*This is a work of nonfiction based on actual events I experienced firsthand; used with permission.
My husband didn't wear his wedding band.
I placed that ring on his finger when we said our wedding vows, and he kept the ring on for the duration of the reception. It remained on his finger throughout the wedding night and on our honeymoon.
Once we arrived home from our honeymoon, he placed the ring in a wooden jewelry box, which sat atop the bedroom bureau. It remained there until the day I moved out of the home we shared five years later.
When I left him, I took his wedding ring with me.
I didn't feel guilty about taking his wedding ring for a couple of reasons. First, he hadn't worn it over six days in the last five years. Second, I paid for it.
That's right. I am the one who paid for my husband's wedding ring, so I felt I was well within my rights to take it when I left him. I knew for a fact he didn't have any emotional attachment to the ring. With no financial investment and no emotional attachment to it, he didn't deserve to keep it, anyway.
When I moved back in with my parents following our divorce, I placed my husband's wedding ring inside a small soapstone box that sat in the top drawer of the same dresser I'd used in my childhood bedroom. We had bought that soapstone box at the local shopping mall while we were dating. It was on clearance because it had a large chip on one side of the cover.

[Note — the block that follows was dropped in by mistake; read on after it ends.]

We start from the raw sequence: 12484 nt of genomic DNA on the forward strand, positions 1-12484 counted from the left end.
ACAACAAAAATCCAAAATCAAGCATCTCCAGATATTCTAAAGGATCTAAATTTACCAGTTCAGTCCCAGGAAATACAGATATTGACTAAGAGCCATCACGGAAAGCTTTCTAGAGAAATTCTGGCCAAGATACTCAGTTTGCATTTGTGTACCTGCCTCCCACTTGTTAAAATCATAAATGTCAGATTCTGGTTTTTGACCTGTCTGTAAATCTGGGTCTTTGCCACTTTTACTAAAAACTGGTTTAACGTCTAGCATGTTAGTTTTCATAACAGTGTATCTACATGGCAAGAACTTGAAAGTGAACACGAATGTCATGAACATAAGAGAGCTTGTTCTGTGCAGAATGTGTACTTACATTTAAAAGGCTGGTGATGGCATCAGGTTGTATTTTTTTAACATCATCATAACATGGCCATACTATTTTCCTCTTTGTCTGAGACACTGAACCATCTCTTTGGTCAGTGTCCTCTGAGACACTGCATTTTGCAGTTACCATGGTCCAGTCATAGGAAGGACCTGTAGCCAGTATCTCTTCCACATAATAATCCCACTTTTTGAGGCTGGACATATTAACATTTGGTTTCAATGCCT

The ring sat in that soapstone box for years. It wasn't alone. My own diamond ring and wedding band were in the box with it.
Then one day, I exchanged all my unworn jewelry for cash using one of those cash-for-gold envelopes that you ship in the mail. I stuffed broken silver necklaces, bent rings, and mismatched earrings into the envelope, added my husband's wedding band, and tossed it in the outgoing mail.
Several long weeks later, I received my check. For a large envelope of jewelry, the cash-for-gold folks had sent me a whopping five bucks. I felt horrified; I wanted my jewelry back, all of it not just my husband's useless gold ring.
Unfortunately, the fee to have my jewelry returned before they melted it into scrap was more than I could afford. It was certainly more than the measly five bucks they had sent me for my treasures. I let it go.
I let it all go.
Two months later, I learned my husband had died in a motor vehicle accident. It was too late to get his ring back at any price.
I felt guilty about it; I still do.
I don't know what I would do with the ring if I hadn't sold it for a fraction of the five dollars I received for the entire envelope. Maybe I would have worn it on my middle finger where it was a perfect fit. Perhaps I could have given it to one of his family members. I could even have left it inside that small soapstone box with the chipped cover.
Anything would have been better than selling it for scrap.